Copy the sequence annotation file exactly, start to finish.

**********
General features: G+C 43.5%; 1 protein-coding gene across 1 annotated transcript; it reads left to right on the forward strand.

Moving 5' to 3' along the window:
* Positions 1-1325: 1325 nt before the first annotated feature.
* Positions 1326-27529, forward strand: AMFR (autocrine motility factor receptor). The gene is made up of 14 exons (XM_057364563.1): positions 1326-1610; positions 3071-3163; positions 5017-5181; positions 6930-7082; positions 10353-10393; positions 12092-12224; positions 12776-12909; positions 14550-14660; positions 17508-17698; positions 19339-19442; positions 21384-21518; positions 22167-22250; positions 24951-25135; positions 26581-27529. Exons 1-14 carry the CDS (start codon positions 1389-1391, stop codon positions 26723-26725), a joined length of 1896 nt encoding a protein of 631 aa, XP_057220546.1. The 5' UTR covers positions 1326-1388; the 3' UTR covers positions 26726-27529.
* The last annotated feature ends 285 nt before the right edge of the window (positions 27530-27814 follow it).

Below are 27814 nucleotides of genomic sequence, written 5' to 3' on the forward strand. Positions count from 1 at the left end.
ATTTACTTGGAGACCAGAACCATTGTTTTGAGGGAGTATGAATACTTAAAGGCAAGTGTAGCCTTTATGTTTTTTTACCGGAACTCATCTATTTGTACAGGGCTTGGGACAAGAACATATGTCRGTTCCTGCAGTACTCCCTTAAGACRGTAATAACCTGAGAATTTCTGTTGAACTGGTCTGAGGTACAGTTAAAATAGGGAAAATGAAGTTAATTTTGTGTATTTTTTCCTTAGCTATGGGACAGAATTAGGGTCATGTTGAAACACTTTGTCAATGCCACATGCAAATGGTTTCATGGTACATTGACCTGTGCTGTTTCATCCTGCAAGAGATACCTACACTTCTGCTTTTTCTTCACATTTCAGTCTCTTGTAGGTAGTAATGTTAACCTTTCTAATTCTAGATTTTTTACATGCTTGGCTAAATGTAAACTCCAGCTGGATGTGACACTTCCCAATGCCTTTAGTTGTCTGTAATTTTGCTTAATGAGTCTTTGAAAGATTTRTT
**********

General features: G+C 43.5%; 1 protein-coding gene across 1 annotated transcript; it reads left to right on the forward strand.

Moving 5' to 3' along the window:
* Positions 1-1325: 1325 nt before the first annotated feature.
* Positions 1326-27529, forward strand: AMFR (autocrine motility factor receptor). The gene is made up of 14 exons (XM_057364563.1): positions 1326-1610; positions 3071-3163; positions 5017-5181; positions 6930-7082; positions 10353-10393; positions 12092-12224; positions 12776-12909; positions 14550-14660; positions 17508-17698; positions 19339-19442; positions 21384-21518; positions 22167-22250; positions 24951-25135; positions 26581-27529. Exons 1-14 carry the CDS (start codon positions 1389-1391, stop codon positions 26723-26725), a joined length of 1896 nt encoding a protein of 631 aa, XP_057220546.1. The 5' UTR covers positions 1326-1388; the 3' UTR covers positions 26726-27529.
* The last annotated feature ends 285 nt before the right edge of the window (positions 27530-27814 follow it).

Below are 27814 nucleotides of genomic sequence, written 5' to 3' on the forward strand. Positions count from 1 at the left end.
ATTTACTTGGAGACCAGAACCATTGTTTTGAGGGAGTATGAATACTTAAAGGCAAGTGTAGCCTTTATGTTTTTTTACCGGAACTCATCTATTTGTACAGGGCTTGGGACAAGAACATATGTCRGTTCCTGCAGTACTCCCTTAAGACRGTAATAACCTGAGAATTTCTGTTGAACTGGTCTGAGGTACAGTTAAAATAGGGAAAATGAAGTTAATTTTGTGTATTTTTTCCTTAGCTATGGGACAGAATTAGGGTCATGTTGAAACACTTTGTCAATGCCACATGCAAATGGTTTCATGGTACATTGACCTGTGCTGTTTCATCCTGCAAGAGATACCTACACTTCTGCTTTTTCTTCACATTTCAGTCTCTTGTAGGTAGTAATGTTAACCTTTCTAATTCTAGATTTTTTACATGCTTGGCTAAATGTAAACTCCAGCTGGATGTGACACTTCCCAATGCCTTTAGTTGTCTGTAATTTTGCTTAATGAGTCTTTGAAAGATTTRTT